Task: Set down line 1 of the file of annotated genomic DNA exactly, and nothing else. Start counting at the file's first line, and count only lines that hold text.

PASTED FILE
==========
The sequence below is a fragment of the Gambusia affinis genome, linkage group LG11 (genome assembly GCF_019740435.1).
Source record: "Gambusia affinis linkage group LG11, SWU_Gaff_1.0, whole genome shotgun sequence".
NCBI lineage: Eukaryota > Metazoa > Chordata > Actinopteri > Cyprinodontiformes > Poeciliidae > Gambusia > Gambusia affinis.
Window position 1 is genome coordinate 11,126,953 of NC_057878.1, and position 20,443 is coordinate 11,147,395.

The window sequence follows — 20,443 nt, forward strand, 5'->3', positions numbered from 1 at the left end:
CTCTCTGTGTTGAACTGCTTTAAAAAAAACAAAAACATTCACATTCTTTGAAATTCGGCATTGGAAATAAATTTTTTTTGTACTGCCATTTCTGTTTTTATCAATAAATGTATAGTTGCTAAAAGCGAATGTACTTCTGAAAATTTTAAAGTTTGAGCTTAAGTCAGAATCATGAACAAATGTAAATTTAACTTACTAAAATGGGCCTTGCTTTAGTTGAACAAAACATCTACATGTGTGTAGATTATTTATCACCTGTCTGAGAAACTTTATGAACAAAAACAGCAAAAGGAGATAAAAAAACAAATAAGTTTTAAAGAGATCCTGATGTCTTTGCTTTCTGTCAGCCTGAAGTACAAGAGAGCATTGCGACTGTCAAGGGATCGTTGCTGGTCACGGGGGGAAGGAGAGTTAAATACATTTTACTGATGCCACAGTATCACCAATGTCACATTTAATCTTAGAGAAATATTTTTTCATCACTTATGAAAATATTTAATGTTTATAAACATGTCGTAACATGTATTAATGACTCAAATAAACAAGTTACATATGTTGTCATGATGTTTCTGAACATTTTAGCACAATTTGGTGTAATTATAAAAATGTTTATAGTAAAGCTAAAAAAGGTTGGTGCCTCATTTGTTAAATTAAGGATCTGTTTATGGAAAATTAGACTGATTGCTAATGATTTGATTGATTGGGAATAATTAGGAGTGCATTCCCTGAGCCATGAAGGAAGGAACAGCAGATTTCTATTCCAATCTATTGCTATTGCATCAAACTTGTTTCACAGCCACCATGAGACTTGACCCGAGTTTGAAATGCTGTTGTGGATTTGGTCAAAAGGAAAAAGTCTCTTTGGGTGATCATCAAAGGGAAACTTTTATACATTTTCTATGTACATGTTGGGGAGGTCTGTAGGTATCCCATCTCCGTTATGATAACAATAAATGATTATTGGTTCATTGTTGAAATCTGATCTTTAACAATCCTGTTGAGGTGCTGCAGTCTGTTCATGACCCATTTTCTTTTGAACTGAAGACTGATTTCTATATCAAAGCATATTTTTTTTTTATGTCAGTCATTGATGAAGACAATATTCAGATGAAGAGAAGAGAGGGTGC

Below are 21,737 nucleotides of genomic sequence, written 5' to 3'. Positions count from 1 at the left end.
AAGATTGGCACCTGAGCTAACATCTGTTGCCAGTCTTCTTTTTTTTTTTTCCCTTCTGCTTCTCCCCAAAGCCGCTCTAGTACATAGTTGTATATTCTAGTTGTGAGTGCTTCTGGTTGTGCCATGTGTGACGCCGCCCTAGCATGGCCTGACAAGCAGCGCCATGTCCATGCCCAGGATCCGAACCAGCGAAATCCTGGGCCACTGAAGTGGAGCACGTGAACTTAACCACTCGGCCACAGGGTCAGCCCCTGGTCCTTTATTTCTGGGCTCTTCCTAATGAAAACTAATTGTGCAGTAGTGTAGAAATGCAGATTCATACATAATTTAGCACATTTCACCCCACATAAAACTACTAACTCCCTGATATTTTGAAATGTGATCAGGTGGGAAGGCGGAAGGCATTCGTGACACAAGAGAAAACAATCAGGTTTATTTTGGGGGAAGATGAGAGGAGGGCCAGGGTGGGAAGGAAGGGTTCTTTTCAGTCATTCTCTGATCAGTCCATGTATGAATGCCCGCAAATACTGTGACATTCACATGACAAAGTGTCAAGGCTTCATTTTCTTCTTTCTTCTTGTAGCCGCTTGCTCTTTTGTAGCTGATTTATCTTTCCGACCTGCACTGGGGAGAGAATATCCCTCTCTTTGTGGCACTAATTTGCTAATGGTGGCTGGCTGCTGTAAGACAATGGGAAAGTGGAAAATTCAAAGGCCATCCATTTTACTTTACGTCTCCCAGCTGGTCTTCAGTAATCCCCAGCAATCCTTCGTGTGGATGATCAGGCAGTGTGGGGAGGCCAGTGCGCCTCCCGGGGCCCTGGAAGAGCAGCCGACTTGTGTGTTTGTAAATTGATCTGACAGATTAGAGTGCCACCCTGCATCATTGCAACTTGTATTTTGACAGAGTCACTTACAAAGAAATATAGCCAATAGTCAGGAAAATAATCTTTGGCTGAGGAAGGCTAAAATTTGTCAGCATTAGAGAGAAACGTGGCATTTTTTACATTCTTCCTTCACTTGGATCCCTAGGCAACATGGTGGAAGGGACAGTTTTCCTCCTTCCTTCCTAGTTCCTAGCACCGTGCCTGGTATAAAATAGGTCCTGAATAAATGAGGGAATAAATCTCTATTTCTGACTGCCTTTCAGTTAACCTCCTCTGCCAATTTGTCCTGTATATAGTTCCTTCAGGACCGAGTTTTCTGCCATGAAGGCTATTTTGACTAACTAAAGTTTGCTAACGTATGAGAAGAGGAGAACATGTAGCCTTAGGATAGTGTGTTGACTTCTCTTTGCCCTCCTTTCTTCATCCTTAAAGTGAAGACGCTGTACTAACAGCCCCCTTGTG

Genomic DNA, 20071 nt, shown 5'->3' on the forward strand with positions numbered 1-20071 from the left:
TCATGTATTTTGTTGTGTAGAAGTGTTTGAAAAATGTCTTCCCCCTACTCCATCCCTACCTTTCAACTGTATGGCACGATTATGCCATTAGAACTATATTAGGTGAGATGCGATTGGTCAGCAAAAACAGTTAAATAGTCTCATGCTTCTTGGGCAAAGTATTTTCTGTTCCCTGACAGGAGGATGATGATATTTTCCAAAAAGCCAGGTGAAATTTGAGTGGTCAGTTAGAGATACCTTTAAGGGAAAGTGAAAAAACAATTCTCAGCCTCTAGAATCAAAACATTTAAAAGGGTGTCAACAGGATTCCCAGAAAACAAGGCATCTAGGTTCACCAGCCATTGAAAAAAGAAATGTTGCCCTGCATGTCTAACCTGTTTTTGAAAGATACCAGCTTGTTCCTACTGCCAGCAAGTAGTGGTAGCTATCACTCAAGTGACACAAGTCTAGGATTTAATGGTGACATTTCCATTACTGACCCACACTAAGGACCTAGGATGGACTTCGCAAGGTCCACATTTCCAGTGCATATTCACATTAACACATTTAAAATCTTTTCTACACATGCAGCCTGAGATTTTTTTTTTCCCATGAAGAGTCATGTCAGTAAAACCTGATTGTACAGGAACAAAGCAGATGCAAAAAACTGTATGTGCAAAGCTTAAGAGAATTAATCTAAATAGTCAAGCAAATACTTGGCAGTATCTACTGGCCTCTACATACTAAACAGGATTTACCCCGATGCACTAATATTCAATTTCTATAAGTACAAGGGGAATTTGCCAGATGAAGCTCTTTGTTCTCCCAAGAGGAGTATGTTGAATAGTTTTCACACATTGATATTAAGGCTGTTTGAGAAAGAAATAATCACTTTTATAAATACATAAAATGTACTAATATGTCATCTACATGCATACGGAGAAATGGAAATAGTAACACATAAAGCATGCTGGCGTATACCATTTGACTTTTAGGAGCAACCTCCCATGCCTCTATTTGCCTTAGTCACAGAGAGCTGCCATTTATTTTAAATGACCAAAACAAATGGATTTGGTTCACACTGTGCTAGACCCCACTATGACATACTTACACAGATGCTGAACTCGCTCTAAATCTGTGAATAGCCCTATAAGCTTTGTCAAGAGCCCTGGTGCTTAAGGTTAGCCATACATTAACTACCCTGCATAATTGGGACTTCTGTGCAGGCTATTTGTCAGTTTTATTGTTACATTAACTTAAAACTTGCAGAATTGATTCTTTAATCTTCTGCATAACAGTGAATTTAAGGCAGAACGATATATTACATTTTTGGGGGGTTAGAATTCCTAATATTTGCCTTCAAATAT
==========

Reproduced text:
The sequence below is a fragment of the Gambusia affinis genome, linkage group LG11 (genome assembly GCF_019740435.1).